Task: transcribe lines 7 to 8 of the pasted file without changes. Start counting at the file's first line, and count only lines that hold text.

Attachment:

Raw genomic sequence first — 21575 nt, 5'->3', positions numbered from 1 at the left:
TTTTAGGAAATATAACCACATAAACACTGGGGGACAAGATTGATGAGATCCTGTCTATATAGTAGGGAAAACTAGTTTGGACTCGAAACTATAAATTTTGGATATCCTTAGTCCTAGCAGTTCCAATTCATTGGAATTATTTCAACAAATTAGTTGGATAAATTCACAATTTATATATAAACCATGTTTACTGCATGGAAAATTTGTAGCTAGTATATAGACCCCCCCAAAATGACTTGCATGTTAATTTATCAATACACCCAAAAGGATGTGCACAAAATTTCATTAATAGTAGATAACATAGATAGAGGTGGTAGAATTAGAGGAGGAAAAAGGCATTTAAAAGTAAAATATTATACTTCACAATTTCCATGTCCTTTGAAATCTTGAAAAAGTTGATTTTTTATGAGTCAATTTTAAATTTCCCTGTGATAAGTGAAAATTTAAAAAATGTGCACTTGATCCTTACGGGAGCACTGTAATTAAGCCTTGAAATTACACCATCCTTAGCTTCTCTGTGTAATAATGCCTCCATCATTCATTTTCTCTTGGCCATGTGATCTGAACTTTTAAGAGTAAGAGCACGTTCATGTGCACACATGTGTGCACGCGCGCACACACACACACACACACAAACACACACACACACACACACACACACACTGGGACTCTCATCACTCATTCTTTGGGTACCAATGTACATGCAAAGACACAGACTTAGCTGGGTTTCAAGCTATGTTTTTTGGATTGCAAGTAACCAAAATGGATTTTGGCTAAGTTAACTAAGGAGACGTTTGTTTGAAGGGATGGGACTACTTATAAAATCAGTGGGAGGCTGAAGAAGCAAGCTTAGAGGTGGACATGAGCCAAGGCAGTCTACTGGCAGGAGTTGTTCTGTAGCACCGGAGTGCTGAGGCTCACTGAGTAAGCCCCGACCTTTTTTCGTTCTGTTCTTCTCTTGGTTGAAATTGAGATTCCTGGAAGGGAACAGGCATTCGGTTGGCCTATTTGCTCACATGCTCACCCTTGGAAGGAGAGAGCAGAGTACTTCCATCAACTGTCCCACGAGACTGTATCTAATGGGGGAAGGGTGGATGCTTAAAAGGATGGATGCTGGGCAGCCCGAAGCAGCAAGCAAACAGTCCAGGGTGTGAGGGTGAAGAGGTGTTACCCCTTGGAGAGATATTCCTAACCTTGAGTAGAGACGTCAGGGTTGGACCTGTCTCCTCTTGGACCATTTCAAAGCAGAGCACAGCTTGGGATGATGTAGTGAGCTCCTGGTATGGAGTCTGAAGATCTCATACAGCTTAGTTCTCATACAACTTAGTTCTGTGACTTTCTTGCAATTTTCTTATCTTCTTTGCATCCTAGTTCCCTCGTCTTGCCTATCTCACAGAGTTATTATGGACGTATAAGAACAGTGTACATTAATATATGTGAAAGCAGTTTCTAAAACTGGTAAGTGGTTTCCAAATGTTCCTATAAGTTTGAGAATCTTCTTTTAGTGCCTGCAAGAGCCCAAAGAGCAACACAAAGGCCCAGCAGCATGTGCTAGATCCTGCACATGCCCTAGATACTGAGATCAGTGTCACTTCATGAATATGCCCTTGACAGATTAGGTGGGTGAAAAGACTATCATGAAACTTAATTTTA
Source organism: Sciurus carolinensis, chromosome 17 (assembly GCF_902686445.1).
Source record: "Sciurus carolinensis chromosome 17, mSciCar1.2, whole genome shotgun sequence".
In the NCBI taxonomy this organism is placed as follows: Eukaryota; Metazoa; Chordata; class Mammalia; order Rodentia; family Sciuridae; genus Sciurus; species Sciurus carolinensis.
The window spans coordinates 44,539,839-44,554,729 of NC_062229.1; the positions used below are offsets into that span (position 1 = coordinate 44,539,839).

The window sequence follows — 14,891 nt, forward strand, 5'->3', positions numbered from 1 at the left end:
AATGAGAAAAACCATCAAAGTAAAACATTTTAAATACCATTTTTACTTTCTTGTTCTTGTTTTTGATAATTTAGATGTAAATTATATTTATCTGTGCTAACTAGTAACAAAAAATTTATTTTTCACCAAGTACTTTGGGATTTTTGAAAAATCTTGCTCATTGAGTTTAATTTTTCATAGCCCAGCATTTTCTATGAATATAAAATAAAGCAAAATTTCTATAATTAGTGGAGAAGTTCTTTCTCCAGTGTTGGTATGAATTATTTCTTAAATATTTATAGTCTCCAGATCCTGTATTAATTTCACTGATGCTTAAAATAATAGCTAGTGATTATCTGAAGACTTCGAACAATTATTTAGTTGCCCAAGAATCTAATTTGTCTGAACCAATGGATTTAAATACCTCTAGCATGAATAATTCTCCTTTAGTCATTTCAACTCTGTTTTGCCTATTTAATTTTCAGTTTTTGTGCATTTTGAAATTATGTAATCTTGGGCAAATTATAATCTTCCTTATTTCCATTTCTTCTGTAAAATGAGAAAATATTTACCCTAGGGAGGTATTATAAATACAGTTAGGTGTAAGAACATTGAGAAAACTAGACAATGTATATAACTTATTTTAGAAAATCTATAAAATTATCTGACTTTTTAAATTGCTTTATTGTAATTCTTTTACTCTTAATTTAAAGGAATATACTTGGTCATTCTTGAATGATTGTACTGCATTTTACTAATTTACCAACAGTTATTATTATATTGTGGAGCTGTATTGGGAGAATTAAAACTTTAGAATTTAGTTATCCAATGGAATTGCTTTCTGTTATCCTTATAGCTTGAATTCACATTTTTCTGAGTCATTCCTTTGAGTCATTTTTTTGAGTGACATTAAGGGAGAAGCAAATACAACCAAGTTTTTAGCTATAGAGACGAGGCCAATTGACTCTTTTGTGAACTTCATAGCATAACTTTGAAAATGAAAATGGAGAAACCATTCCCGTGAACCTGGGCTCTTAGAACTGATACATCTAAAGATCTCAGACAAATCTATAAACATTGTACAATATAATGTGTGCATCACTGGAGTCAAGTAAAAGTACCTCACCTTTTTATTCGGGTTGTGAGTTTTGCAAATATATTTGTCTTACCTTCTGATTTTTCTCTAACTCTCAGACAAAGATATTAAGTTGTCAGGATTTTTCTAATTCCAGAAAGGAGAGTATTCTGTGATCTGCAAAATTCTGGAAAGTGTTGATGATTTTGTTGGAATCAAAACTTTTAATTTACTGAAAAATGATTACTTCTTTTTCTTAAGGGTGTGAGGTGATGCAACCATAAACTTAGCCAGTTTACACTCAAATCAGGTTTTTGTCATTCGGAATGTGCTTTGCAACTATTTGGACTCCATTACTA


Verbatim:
The window sequence follows — 14,891 nt, forward strand, 5'->3', positions numbered from 1 at the left end:
AATGAGAAAAACCATCAAAGTAAAACATTTTAAATACCATTTTTACTTTCTTGTTCTTGTTTTTGATAATTTAGATGTAAATTATATTTATCTGTGCTAACTAGTAACAAAAAATTTATTTTTCACCAAGTACTTTGGGATTTTTGAAAAATCTTGCTCATTGAGTTTAATTTTTCATAGCCCAGCATTTTCTATGAATATAAAATAAAGCAAAATTTCTATAATTAGTGGAGAAGTTCTTTCTCCAGTGTTGGTATGAATTATTTCTTAAATATTTATAGTCTCCAGATCCTGTATTAATTTCACTGATGCTTAAAATAATAGCTAGTGATTATCTGAAGACTTCGAACAATTATTTAGTTGCCCAAGAATCTAATTTGTCTGAACCAATGGATTTAAATACCTCTAGCATGAATAATTCTCCTTTAGTCATTTCAACTCTGTTTTGCCTATTTAATTTTCAGTTTTTGTGCATTTTGAAATTATGTAATCTTGGGCAAATTATAATCTTCCTTATTTCCATTTCTTCTGTAAAATGAGAAAATATTTACCCTAGGGAGGTATTATAAATACAGTTAGGTGTAAGAACATTGAGAAAACTAGACAATGTATATAACTTATTTTAGAAAATCTATAAAATTATCTGACTTTTTAAATTGCTTTATTGTAATTCTTTTACTCTTAATTTAAAGGAATATACTTGGTCATTCTTGAATGATTGTACTGCATTTTACTAATTTACCAACAGTTATTATTATATTGTGGAGCTGTATTGGGAGAATTAAAACTTTAGAATTTAGTTATCCAATGGAATTGCTTTCTGTTATCCTTATAGCTTGAATTCACATTTTTCTGAGTCATTCCTTTGAGTCATTTTTTTGAGTGACATTAAGGGAGAAGCAAATACAACCAAGTTTTTAGCTATAGAGACGAGGCCAATTGACTCTTTTGTGAACTTCATAGCATAACTTTGAAAATGAAAATGGAGAAACCATTCCCGTGAACCTGGGCTCTTAGAACTGATACATCTAAAGATCTCAGACAAATCTATAAACATTGTACAATATAATGTGTGCATCACTGGAGTCAAGTAAAAGTACCTCACCTTTTTATTCGGGTTGTGAGTTTTGCAAATATATTTGTCTTACCTTCTGATTTTTCTCTAACTCTCAGACAAAGATATTAAGTTGTCAGGATTTTTCTAATTCCAGAAAGGAGAGTATTCTGTGATCTGCAAAATTCTGGAAAGTGTTGATGATTTTGTTGGAATCAAAACTTTTAATTTACTGAAAAATGATTACTTCTTTTTCTTAAGGGTGTGAGGTGATGCAACCATAAACTTAGCCAGTTTACACTCAAATCAGGTTTTTGTCATTCGGAATGTGCTTTGCAACTATTTGGACTCCATTACTA